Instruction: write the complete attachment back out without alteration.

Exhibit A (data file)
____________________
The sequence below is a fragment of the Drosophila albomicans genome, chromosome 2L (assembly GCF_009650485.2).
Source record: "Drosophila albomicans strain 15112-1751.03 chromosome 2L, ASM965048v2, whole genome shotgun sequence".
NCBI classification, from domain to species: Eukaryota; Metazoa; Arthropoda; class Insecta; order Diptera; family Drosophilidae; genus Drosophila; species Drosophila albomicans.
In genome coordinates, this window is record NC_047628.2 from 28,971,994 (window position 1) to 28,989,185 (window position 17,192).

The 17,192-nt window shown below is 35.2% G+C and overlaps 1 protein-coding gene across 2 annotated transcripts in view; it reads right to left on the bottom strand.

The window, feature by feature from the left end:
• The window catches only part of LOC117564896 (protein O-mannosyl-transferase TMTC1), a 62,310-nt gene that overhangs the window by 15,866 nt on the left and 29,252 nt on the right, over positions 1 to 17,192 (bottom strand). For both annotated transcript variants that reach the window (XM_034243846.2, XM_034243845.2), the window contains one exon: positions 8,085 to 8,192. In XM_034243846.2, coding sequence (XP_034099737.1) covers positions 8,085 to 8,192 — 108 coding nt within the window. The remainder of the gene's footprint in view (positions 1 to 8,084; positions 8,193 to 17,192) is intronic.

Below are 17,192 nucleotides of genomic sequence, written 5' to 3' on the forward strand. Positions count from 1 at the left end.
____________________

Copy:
The sequence below is a fragment of the Drosophila albomicans genome, chromosome 2L (assembly GCF_009650485.2).
Source record: "Drosophila albomicans strain 15112-1751.03 chromosome 2L, ASM965048v2, whole genome shotgun sequence".
NCBI classification, from domain to species: Eukaryota; Metazoa; Arthropoda; class Insecta; order Diptera; family Drosophilidae; genus Drosophila; species Drosophila albomicans.
In genome coordinates, this window is record NC_047628.2 from 28,971,994 (window position 1) to 28,989,185 (window position 17,192).

The 17,192-nt window shown below is 35.2% G+C and overlaps 1 protein-coding gene across 2 annotated transcripts in view; it reads right to left on the bottom strand.

The window, feature by feature from the left end:
• The window catches only part of LOC117564896 (protein O-mannosyl-transferase TMTC1), a 62,310-nt gene that overhangs the window by 15,866 nt on the left and 29,252 nt on the right, over positions 1 to 17,192 (bottom strand). For both annotated transcript variants that reach the window (XM_034243846.2, XM_034243845.2), the window contains one exon: positions 8,085 to 8,192. In XM_034243846.2, coding sequence (XP_034099737.1) covers positions 8,085 to 8,192 — 108 coding nt within the window. The remainder of the gene's footprint in view (positions 1 to 8,084; positions 8,193 to 17,192) is intronic.

Below are 17,192 nucleotides of genomic sequence, written 5' to 3' on the forward strand. Positions count from 1 at the left end.